Don't televise draft
Think MLB needs more exposure for its draft? Not when you consider how little impact top picks really have.
Yes, it's that time of year again, when well-meaning baseball writers excoriate Major League Baseball for failing to turn the June draft into a media circus. Yes, it would be a lot of fun to see who your favorite team considers a big part of their future. And of course the NFL and the NBA both garner a great deal of valuable publicity with their televised drafts.
There are, on the other hand, two very good reasons why MLB should not promote the draft NFL/NBA-style.
Reason No. 1: It would cost the owners a lot of money. Whatever sums MLB might gain from selling the broadcast rights to their draft would be far, far exceeded by the extra money that would be spent on draft picks. Television coverage would become another hammer in the agents' arsenal, as they try to wheedle every last possible dollar from management. I'm not saying this is a problem for the fans. I'm just saying it's probably one reason the owners aren't all that interested in promoting the draft.
Reason No. 2 (and this is a much better reason, from our perspective): Aside from you and me and Jayson Stark and a few other nut-jobs, nobody really cares about baseball's draft, nor should they. Why not? Because compared to those other drafts, MLB's has very little immediate impact on what happens on the field, and relatively little long-term impact as well.
Here's how many players in the first round of each league's draft have actually played for their team in the first year after the most recent drafts. I'll use the raw figures here, because all three leagues consist of roughly 30 teams (29 in the NBA, 30 in MLB, 32 in the NFL):
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NFL 30 NBA 27 MLB 4
In the NFL, only two first-round draft picks didn't play in 2003 at all. One of them was Bengals quarterback Carson Palmer, who watched John Kitna take every snap last year but has already been handed the starting job in 2004. The other was running back Willis McGahee, who sat out 2003 with a knee injury.
Among the NFL's 30 first-rounders who actually played, nine started all 16 games, and 23 played in at least 10 games. It's true that not many NFL rookies are impact players from the get-go, but it's also true that many of them are at least decent the moment they arrive in the league.
Similar situation in the NBA, where only two first-rounders didn't play at all this season. Seven first-rounders played 55 or more games, with teenagers LeBron James and Carmelo Anthony both making big splashes (so big that even I noticed, and I haven't paid attention to the NBA since the Kings deserted Kansas City).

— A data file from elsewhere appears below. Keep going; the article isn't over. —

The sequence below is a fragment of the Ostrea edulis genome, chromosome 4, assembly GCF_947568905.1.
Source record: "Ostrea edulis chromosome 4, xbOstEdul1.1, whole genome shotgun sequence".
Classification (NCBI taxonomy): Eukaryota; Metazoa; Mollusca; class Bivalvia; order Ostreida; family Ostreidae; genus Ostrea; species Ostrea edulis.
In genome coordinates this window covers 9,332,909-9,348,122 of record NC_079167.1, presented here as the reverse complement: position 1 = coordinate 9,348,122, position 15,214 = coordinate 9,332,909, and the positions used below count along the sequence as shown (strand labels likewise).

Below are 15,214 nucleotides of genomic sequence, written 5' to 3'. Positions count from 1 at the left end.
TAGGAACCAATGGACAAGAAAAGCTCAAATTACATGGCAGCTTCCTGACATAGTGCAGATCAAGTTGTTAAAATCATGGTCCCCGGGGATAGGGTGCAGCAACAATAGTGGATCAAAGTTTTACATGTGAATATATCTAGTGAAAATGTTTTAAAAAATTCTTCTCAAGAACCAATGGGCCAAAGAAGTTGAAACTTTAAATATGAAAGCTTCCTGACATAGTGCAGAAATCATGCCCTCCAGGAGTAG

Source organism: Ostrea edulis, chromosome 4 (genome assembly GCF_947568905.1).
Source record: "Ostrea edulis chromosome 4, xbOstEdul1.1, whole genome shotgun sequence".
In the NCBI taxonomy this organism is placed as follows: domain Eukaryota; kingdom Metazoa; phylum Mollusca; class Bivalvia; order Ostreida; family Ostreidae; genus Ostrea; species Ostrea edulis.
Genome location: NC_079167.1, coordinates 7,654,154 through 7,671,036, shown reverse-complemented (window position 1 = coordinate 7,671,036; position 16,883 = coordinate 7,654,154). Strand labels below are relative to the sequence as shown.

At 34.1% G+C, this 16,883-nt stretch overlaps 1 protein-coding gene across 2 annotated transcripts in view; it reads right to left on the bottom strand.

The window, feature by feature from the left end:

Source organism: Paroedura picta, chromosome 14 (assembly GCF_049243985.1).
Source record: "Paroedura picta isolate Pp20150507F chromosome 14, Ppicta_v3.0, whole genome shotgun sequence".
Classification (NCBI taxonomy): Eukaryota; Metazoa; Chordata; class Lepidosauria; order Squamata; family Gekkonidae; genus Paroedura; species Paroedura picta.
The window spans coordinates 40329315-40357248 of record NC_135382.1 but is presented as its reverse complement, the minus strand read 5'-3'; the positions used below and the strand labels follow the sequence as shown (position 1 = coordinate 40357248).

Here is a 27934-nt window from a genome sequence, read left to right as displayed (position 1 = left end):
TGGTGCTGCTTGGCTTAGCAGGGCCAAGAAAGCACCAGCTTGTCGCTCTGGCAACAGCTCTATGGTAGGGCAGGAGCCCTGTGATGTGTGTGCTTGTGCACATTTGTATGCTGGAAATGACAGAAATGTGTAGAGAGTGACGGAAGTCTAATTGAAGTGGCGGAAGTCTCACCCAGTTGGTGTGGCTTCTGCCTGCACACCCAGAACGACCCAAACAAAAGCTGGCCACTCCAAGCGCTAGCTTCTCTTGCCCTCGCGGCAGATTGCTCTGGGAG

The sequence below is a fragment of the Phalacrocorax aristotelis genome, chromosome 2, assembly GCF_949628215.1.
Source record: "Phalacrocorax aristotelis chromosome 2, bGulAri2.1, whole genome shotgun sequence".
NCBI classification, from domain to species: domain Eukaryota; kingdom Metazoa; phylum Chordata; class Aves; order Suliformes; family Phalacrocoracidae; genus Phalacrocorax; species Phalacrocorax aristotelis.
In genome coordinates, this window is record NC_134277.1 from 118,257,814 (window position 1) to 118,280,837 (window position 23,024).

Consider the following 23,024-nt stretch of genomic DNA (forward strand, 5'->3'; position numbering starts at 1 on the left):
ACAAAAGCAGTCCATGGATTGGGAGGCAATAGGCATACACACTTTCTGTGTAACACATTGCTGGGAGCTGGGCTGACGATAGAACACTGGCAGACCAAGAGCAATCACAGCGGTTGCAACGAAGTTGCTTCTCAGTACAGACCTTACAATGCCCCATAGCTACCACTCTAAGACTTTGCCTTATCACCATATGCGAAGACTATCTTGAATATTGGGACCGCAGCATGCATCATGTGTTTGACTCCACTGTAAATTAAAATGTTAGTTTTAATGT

And then there's baseball, where after a year only four first-round picks from 2003 have even reached the majors, and none have done anything noteworthy. That will change, of course, but in baseball you just don't get the immediate payoff that we often see in the other sports.
What about the long-term payoff? It's long term and it's far from a sure thing. Yes, I know it takes a while for young baseball players to figure things out. So let's go back all the way to 1995, and note the number of first-rounders from each draft since then who have played at least one game in the majors.
1995 17/28 1996 18/30 1997 18/30 1998 20/30 1999 12/30 2000 8/30 2001 7/30 2002 2/30 2003 4/30
I probably missed a few guys who debuted in the majors this spring, but you get the idea. And even these numbers, unimpressive as they are (compared to those for first-rounders in the NFL and NBA), overstate the case by a fair piece, because many of these players first reached the majors with a different team than the one that drafted them, and/or they spent very little time in the majors anyway. A perfect example is Mark Johnson, a pitcher drafted by the Astros in 1996. Johnson did reach the majors in 2000, but 1) it was with the Tigers, and 2) Johnson's major league career consists of 24 innings, in which he posted a 7.50 ERA.
Look at those last four drafts. Of the 120 players taken in the first four rounds, approximately 17 percent of them have actually played in the major leagues. Seventeen percent. Should we really expect the sporting public to get excited about a draft that's going to give us a 17-percent success rate, and take four years to get there?
Sorry, but I just don't see it. And for those of us who really do care about the draft, that's why they invented the Internet.
Senior writer Rob Neyer writes four columns per week during the baseball season. This spring, Fireside will publish Rob's next book, "The Neyer/James Guide to Pitchers" (co-written with Bill James); for more information, visit Rob's Web site. Also, click here to send a question for possible use on ESPNEWS.
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